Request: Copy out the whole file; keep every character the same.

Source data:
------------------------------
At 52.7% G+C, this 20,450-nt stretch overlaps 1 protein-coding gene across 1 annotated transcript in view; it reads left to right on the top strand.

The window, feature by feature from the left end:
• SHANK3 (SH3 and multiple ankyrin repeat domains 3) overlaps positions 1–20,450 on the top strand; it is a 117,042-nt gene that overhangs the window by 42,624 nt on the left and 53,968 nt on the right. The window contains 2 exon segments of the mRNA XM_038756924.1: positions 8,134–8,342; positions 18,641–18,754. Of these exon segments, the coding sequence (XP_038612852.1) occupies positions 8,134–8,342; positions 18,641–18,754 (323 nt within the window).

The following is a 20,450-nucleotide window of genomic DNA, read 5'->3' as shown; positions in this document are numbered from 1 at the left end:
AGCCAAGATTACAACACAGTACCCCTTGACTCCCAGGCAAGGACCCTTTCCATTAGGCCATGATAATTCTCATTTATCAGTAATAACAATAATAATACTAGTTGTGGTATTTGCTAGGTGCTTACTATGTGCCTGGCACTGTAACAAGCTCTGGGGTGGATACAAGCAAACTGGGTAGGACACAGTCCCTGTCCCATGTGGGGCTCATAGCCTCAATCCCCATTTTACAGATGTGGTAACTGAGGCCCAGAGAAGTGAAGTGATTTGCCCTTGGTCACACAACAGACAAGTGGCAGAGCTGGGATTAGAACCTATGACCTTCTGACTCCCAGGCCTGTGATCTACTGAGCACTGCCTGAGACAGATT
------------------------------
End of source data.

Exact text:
At 52.7% G+C, this 20,450-nt stretch overlaps 1 protein-coding gene across 1 annotated transcript in view; it reads left to right on the top strand.

The window, feature by feature from the left end:
• SHANK3 (SH3 and multiple ankyrin repeat domains 3) overlaps positions 1–20,450 on the top strand; it is a 117,042-nt gene that overhangs the window by 42,624 nt on the left and 53,968 nt on the right. The window contains 2 exon segments of the mRNA XM_038756924.1: positions 8,134–8,342; positions 18,641–18,754. Of these exon segments, the coding sequence (XP_038612852.1) occupies positions 8,134–8,342; positions 18,641–18,754 (323 nt within the window).

The following is a 20,450-nucleotide window of genomic DNA, read 5'->3' as shown; positions in this document are numbered from 1 at the left end:
AGCCAAGATTACAACACAGTACCCCTTGACTCCCAGGCAAGGACCCTTTCCATTAGGCCATGATAATTCTCATTTATCAGTAATAACAATAATAATACTAGTTGTGGTATTTGCTAGGTGCTTACTATGTGCCTGGCACTGTAACAAGCTCTGGGGTGGATACAAGCAAACTGGGTAGGACACAGTCCCTGTCCCATGTGGGGCTCATAGCCTCAATCCCCATTTTACAGATGTGGTAACTGAGGCCCAGAGAAGTGAAGTGATTTGCCCTTGGTCACACAACAGACAAGTGGCAGAGCTGGGATTAGAACCTATGACCTTCTGACTCCCAGGCCTGTGATCTACTGAGCACTGCCTGAGACAGATT